What’s your real name, and also your DJ name?
Ava Gannon (I don’t use a DJ name).
What’s the name of your show?
22 Toes & An Underbite
Please describe your show’s format.
Well, the name for it came from Loretta, Christin Boyd’s dog. I remember when she first brought her home, that’s how she introduced her.
My show definitely started as pretty much an indie folk format, but now it’s just the whole genre. I branch out into anything I like, still mainly indie, but I realized I don’t have to limit myself; if I like something, I like it and I play it on the air. After the school shootings last year, that gave us new ideas of different types of music to play in response, and that’s important—like for that, we played more rap [Ava’s sister Greta helps DJ the show when she’s here during school vacations].
What drew you to participate in KMRD?
Stella came up soon after the station went on the air and asked me if I wanted to have a show. I hadn’t particularly thought about it before that. I listen to some of the same music as a lot of the other DJs were playing, and I respect old rock, I enjoy listening to it, but maybe I wanted to add to it. I thought, I wouldn’t mind playing some new music—I have really specific tastes.
What’s the appeal of having a radio show? And how does it fit into the rest of your life?
It’s definitely very appealing to me to have a radio show! Very few people get to have that opportunity thrown at them. Other people say to me, “Whoa, you have a radio show?” To be a DJ, you just have to have an interest in music.
I’m an aerialist, and this experience has done a lot for me, in that part of my life! When I go into Santa Fe to train, which I like to do by myself, I bring new music in with me to play and that’s allowed me to experience it all on my own. Then it’s almost like improv—having new music helps me find new things to do [in the air]; it sparks new ideas. I wouldn’t have thought music would’ve impacted that area of my life! Music is just very influential to me.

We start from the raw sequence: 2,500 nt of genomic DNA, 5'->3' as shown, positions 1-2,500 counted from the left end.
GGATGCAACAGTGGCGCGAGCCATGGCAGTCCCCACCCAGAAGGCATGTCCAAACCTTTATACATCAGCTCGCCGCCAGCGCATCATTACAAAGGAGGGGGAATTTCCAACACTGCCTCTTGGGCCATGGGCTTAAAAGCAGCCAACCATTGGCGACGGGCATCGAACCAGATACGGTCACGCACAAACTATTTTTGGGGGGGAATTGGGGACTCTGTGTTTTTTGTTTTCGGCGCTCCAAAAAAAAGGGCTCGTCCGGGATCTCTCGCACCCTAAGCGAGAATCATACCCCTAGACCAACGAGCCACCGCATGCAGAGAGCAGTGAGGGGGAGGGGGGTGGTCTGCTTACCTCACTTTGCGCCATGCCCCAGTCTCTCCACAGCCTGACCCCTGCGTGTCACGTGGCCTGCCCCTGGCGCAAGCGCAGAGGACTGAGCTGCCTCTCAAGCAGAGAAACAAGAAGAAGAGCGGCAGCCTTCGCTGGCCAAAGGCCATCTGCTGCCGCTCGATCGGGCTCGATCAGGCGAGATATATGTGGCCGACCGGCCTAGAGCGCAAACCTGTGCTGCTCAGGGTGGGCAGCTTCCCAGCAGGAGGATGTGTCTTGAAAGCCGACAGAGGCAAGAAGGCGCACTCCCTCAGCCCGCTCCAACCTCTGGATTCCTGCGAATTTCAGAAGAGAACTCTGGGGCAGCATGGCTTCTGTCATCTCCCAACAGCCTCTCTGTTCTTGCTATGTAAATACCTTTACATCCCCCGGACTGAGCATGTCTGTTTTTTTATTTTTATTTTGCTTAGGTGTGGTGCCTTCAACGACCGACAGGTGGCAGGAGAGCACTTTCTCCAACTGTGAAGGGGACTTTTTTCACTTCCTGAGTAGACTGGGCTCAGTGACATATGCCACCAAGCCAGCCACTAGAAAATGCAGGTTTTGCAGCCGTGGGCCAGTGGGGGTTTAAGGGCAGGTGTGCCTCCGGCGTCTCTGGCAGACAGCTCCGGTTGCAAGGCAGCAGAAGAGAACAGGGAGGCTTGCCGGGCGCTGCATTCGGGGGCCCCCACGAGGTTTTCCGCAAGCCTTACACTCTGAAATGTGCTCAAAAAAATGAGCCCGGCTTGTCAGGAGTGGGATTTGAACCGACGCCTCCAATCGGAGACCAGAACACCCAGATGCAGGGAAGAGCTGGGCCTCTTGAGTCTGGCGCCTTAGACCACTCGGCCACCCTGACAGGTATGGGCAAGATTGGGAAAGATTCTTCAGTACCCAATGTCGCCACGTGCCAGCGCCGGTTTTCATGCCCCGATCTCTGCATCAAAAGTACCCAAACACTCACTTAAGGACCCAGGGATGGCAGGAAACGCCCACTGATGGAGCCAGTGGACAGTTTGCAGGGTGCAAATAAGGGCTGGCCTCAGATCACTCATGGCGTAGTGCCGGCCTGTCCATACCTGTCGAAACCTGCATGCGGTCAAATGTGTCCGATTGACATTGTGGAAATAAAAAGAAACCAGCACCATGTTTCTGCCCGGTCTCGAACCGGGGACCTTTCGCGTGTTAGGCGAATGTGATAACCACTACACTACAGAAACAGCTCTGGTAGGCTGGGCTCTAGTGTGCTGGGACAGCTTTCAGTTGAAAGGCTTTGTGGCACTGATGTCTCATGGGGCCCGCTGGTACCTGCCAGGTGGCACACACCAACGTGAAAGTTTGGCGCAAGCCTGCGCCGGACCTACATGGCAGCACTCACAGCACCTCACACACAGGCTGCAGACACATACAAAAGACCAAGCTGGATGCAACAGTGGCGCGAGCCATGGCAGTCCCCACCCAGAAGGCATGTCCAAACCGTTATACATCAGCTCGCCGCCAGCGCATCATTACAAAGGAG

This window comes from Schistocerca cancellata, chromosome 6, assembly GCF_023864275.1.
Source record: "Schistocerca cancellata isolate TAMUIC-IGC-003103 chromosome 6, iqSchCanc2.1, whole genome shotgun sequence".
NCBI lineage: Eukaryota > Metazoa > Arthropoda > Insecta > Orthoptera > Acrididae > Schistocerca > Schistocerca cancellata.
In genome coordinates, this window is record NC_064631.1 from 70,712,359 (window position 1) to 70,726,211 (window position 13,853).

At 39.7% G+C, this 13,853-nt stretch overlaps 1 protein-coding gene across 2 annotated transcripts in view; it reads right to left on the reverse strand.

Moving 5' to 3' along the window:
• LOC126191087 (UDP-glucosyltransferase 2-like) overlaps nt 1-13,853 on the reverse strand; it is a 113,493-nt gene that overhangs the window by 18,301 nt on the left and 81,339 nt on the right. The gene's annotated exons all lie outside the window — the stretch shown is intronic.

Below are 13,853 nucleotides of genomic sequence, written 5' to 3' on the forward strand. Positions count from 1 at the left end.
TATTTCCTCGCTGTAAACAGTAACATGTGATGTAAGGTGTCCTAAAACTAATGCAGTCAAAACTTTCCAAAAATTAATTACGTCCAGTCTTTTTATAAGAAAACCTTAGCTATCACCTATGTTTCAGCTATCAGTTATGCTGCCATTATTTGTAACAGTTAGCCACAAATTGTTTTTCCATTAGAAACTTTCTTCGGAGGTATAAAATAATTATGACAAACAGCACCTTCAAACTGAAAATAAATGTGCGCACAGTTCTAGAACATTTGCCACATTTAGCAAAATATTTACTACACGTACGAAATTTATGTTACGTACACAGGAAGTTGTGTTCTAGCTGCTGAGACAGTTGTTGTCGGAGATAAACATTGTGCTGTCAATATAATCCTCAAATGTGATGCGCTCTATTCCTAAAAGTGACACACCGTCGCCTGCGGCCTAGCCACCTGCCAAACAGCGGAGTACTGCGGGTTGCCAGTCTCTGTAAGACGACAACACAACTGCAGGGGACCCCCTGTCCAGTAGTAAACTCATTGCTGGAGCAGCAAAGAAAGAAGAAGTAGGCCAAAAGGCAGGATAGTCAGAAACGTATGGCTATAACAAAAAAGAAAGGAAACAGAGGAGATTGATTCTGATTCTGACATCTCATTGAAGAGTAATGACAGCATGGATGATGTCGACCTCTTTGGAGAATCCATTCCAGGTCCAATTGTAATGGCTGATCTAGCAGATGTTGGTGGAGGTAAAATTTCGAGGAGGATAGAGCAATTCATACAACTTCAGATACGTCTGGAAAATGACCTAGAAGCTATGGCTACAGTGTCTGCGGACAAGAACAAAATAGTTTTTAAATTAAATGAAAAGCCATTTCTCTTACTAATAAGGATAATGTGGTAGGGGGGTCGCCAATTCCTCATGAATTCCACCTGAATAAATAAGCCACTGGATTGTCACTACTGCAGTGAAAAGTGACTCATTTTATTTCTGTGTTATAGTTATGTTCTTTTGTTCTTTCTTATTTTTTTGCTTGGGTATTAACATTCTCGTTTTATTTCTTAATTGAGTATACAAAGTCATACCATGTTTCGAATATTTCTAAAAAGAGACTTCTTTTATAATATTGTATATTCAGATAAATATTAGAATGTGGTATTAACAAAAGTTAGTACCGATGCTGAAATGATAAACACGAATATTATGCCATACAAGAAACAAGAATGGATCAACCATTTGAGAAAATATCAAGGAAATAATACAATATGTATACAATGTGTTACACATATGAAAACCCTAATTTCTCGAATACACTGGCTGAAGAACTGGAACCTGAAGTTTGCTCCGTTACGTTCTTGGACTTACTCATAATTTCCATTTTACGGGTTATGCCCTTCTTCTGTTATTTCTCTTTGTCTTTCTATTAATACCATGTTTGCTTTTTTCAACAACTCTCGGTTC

And having this show has given some of my family in Florida a new way to hear me—my Grandma especially is a weekly listener and it’s a really sweet experience for her.
What difference has being a DJ made in your life?
Being here in the studio doing my show gives me my own time, it’s downtime and it’s so special—there’s nothing else like it. It’s a good place to be alone, in the studio, especially really late at night, when it’s dark, playing my music. And I love finding new music! Having a show forces you to find new music—you have to, it’s not like you just have a plethora of new music already, at home.
What are your hopes for your show? What are your hopes for the station?
I’m honestly just finding myself getting more and more comfortable with other types of music or getting to enjoy more and more music genres. As I’m branching out even just a little more, like into rap, I’m discovering a whole new level of it, underground rap, which I really like but it’s hard to find. It’s lyrics written by people who are doing it with a meaning and you know they’re rapping with passion.
I hope our station continues to grow and that people recognize it for where it came from, starting from nothing. This community built it, from nothing, and I think that’s rare. It shows a lot of uniqueness, like we have a real radio station in Madrid, and each show is really special… and weird.